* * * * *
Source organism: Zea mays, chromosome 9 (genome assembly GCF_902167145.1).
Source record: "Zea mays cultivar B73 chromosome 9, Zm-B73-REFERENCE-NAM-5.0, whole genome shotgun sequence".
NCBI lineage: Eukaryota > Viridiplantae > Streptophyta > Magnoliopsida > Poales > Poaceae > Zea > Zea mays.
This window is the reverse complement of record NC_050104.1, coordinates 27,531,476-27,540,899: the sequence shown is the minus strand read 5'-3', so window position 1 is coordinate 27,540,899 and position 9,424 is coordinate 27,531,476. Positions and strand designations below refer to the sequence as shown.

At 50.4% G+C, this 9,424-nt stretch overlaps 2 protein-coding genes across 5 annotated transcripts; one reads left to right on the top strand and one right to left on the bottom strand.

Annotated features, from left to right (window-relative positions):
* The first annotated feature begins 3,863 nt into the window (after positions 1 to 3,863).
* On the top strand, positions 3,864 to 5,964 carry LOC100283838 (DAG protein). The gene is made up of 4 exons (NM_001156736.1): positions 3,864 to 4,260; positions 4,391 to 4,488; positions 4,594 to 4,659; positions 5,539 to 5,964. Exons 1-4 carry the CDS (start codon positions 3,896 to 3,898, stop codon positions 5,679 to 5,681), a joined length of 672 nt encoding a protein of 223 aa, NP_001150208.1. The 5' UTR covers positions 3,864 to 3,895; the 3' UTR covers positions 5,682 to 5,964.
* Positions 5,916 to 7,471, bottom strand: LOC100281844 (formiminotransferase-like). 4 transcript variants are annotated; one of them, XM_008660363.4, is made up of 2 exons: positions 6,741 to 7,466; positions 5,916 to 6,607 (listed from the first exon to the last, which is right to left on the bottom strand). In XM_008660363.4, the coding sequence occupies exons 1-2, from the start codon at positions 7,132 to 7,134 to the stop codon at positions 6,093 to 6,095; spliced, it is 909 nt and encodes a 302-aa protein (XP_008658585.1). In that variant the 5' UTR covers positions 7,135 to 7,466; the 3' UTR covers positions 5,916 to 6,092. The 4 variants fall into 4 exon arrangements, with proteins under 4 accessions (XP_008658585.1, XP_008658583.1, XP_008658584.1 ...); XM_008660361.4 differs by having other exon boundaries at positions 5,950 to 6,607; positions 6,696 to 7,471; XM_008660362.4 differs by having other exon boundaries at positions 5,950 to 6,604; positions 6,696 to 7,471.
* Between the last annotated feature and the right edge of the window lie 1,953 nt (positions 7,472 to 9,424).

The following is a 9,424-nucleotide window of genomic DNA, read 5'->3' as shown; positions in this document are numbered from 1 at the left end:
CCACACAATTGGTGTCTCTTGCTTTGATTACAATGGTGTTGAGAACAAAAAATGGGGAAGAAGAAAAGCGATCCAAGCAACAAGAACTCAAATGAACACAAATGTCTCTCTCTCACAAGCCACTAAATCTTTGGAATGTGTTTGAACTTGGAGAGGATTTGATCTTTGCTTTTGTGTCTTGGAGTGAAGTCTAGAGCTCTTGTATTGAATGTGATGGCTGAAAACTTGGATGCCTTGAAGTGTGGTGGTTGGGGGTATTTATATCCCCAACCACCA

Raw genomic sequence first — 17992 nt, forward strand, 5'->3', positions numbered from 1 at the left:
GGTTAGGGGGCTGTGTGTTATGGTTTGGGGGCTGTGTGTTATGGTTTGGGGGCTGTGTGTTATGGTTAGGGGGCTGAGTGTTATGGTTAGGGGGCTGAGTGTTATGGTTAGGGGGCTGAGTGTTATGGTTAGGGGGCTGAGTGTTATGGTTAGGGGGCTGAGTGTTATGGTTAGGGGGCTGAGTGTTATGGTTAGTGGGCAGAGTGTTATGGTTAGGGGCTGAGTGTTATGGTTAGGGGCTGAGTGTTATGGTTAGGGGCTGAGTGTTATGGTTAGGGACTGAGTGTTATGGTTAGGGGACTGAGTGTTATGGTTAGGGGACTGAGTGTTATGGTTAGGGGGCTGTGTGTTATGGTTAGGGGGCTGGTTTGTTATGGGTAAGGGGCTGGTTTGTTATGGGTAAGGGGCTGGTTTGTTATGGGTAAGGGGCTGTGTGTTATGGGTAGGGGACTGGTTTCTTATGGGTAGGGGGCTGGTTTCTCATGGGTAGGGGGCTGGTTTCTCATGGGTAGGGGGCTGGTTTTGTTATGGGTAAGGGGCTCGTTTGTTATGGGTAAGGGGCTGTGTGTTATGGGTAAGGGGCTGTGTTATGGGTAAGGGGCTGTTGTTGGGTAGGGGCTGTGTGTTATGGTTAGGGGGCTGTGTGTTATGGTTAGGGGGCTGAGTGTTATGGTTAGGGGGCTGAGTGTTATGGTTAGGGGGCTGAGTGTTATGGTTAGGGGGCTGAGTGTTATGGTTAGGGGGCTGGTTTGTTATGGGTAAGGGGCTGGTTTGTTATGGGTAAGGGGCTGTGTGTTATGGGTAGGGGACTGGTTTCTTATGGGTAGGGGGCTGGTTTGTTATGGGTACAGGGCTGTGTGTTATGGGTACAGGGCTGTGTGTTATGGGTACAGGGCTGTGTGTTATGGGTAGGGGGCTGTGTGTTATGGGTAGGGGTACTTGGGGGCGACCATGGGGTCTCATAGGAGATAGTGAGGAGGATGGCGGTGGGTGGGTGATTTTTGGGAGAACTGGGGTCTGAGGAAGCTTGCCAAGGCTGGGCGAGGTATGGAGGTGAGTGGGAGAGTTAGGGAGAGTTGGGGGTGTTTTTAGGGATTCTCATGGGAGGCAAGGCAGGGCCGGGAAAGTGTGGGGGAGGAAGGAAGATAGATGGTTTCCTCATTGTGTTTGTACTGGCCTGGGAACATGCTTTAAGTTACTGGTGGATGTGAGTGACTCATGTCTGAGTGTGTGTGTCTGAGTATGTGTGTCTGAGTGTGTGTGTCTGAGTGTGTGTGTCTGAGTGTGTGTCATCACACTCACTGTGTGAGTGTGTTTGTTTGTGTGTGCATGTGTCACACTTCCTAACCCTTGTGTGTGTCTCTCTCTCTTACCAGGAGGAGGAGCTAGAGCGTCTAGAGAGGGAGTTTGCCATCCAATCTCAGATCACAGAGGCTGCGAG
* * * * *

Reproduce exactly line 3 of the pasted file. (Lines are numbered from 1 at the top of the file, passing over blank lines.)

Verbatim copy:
NCBI lineage: Eukaryota > Viridiplantae > Streptophyta > Magnoliopsida > Poales > Poaceae > Zea > Zea mays.